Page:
Japanese inventor, Akinori Ito, has created a household appliance which converts plastic bags into fuel. The fuel can be used for various applications such as the generation of heat.
[Image Source: UNUChannel via Youtube]
According to The World Counts, we use 100 million tons of plastic every year, of which 10 percent end up in our oceans. The plastic gets broken down into tiny pieces in the ocean. These tiny pieces are eaten by fish, turtles, whales, seals, sea lions and seabirds. These animals are unable to digest the plastic which remains in their gut. This can prevent food digestion which may lead to a slow and painful death.
The Future of Plastic
Ito realized that since plastic bags are created from oil, they can be converted back into their original form. The crude oil produced can be used to heat generators and some stoves. It can also be used for gasoline when refined. It can even be used for a car, a boat or motorbike.
One kilogram of plastic can produce approximately one liter of oil. The conversion process requires approximately 1 kWh of electricity, which is worth approximately 20 cents.
By converting plastic into oil, we are eliminating CO2 pollution. Although the end product is still a fuel that will give off CO2 when burnt, this recycling method could revolutionize the way plastics are treated. It raises awareness of the potential of plastic fuel.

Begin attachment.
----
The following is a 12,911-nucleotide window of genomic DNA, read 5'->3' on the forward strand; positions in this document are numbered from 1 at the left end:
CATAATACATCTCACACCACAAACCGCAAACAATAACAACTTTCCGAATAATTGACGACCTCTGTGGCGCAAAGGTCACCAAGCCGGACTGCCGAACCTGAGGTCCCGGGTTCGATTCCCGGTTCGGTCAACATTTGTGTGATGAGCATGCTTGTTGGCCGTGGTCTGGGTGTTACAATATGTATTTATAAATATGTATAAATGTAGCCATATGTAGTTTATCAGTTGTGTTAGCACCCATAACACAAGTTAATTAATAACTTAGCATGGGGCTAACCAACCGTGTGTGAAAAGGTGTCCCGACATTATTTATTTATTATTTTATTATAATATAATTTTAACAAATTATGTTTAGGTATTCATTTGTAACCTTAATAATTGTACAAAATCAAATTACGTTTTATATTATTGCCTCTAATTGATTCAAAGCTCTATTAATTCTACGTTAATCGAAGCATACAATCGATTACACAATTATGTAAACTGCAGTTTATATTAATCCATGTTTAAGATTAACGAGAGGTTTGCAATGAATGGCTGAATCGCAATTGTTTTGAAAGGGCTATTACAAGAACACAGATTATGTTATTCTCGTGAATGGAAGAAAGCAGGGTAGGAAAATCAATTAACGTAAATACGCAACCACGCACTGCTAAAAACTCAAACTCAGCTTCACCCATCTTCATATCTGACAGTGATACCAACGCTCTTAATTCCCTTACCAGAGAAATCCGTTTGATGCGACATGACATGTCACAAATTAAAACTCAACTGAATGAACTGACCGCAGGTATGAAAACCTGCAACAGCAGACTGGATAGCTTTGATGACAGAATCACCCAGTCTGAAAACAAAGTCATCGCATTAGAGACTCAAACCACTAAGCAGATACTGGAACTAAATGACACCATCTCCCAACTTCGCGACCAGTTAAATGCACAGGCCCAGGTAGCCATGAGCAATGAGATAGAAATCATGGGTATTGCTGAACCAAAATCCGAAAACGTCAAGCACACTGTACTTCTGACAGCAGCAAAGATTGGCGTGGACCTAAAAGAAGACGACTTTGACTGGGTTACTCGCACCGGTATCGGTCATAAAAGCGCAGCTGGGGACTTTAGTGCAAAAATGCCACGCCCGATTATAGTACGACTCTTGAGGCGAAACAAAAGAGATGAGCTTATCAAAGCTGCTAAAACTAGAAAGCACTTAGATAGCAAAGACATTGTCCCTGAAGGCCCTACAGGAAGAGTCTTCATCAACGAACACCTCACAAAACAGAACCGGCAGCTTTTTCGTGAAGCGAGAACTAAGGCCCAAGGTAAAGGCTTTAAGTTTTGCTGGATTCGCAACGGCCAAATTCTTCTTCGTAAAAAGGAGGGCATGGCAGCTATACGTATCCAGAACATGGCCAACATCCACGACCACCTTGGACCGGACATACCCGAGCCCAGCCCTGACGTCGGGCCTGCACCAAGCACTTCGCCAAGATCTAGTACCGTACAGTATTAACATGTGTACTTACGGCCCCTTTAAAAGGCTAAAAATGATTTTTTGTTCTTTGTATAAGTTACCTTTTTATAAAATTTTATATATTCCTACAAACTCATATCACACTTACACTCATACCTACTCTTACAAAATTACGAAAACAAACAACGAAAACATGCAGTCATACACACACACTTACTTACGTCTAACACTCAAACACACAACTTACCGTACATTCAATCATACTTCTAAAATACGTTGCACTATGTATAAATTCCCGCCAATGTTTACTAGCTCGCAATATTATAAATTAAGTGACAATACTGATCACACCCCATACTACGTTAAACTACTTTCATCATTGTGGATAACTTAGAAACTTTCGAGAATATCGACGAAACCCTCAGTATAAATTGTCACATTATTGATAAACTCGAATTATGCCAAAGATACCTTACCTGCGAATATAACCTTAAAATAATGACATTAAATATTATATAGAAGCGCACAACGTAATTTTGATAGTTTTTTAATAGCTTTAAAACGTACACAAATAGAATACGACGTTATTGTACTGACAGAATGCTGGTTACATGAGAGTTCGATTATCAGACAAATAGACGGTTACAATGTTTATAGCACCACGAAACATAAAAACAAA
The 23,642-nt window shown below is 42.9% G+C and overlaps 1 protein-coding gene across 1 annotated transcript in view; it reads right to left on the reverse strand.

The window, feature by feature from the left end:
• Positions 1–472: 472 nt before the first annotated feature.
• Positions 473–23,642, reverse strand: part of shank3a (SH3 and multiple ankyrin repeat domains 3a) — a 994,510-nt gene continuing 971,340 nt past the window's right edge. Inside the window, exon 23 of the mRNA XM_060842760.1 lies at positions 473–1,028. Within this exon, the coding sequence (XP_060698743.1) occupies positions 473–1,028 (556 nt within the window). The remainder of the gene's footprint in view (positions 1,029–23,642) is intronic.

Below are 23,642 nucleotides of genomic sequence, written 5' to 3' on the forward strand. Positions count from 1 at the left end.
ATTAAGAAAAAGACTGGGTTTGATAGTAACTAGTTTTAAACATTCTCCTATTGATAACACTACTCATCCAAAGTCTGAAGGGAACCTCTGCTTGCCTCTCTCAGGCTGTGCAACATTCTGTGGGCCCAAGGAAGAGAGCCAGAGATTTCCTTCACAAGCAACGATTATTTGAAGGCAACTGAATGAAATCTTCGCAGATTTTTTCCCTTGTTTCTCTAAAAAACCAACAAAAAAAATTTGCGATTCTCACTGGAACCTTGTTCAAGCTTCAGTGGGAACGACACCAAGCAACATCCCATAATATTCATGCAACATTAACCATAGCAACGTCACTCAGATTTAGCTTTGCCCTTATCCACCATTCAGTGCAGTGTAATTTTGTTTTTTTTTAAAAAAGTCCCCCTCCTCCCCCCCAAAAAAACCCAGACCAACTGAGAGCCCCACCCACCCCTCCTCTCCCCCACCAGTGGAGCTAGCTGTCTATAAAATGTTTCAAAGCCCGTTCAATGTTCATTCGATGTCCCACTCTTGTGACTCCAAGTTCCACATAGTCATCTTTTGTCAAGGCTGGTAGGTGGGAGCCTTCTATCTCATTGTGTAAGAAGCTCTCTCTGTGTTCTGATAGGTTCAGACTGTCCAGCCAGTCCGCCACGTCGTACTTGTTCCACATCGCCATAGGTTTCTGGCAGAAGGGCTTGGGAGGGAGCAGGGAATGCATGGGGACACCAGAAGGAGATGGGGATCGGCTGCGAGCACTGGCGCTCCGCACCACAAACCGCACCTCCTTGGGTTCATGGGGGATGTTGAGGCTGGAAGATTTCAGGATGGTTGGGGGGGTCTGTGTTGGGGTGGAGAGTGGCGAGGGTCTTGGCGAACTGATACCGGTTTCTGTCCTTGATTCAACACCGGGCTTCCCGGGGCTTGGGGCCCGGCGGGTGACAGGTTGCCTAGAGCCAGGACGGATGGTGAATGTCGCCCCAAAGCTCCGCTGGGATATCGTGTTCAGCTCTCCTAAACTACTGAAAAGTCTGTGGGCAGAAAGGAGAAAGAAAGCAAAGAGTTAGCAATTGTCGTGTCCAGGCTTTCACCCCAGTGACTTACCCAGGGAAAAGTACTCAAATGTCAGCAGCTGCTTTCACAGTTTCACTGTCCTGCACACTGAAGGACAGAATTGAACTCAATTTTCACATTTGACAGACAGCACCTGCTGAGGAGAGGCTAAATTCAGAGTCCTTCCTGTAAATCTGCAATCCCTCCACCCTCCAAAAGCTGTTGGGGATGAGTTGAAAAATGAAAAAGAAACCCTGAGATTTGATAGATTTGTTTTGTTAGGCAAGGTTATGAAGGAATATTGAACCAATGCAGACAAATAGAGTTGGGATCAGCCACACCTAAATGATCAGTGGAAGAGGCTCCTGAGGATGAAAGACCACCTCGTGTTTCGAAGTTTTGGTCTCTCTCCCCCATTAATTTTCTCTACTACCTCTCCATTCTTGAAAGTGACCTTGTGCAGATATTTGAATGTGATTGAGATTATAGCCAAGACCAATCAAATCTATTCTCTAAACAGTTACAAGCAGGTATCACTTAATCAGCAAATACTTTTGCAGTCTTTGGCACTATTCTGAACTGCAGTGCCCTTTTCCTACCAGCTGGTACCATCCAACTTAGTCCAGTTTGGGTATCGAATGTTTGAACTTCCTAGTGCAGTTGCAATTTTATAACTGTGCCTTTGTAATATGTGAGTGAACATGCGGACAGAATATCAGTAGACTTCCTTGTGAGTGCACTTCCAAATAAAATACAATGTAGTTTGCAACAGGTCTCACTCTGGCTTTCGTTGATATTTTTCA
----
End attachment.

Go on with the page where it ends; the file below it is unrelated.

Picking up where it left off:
The system is made for household use which has the potential to create energy independence among consumers. This in effect creates less of a need to extract more oil from the earth.
How It Works
The machine uses highly efficient pyrolysis which is the transformation of a compound into a smaller and simpler compound under high temperatures. It is able to process different types of plastics such as polyethylene, polystyrene and polypropylene. However, it is unable to process PET bottles.
The process begins with the heating of the plastic. It is then fed into the pressurized oxygen-free oven. It is heated to 427° C (800°F) which converts the plastic into a liquid. The machine then transforms the liquid into gaseous state. The gas produced is trapped and allowed to cool. The vapors condense when cooled and form crude oil.
The video below shows Ito demonstrating the machine at work.
The crude oil formed by the machine is a mixture of gasoline, diesel, kerosene and heavy oil. The machine does not produce any toxic substances when fed with the proper materials such as polyethylene, polystyrene and polypropylene. Furthermore, the machine produces a small amount of inert char residue which can be disposed of with the regular garbage.
Purchasing the Product
The machine is sold by Ito’s Blest Corporation. It is however quite expensive as it retails for approximately $10,000. Ito hopes to bring the price down as the system becomes more popular.
Written by Terry Berman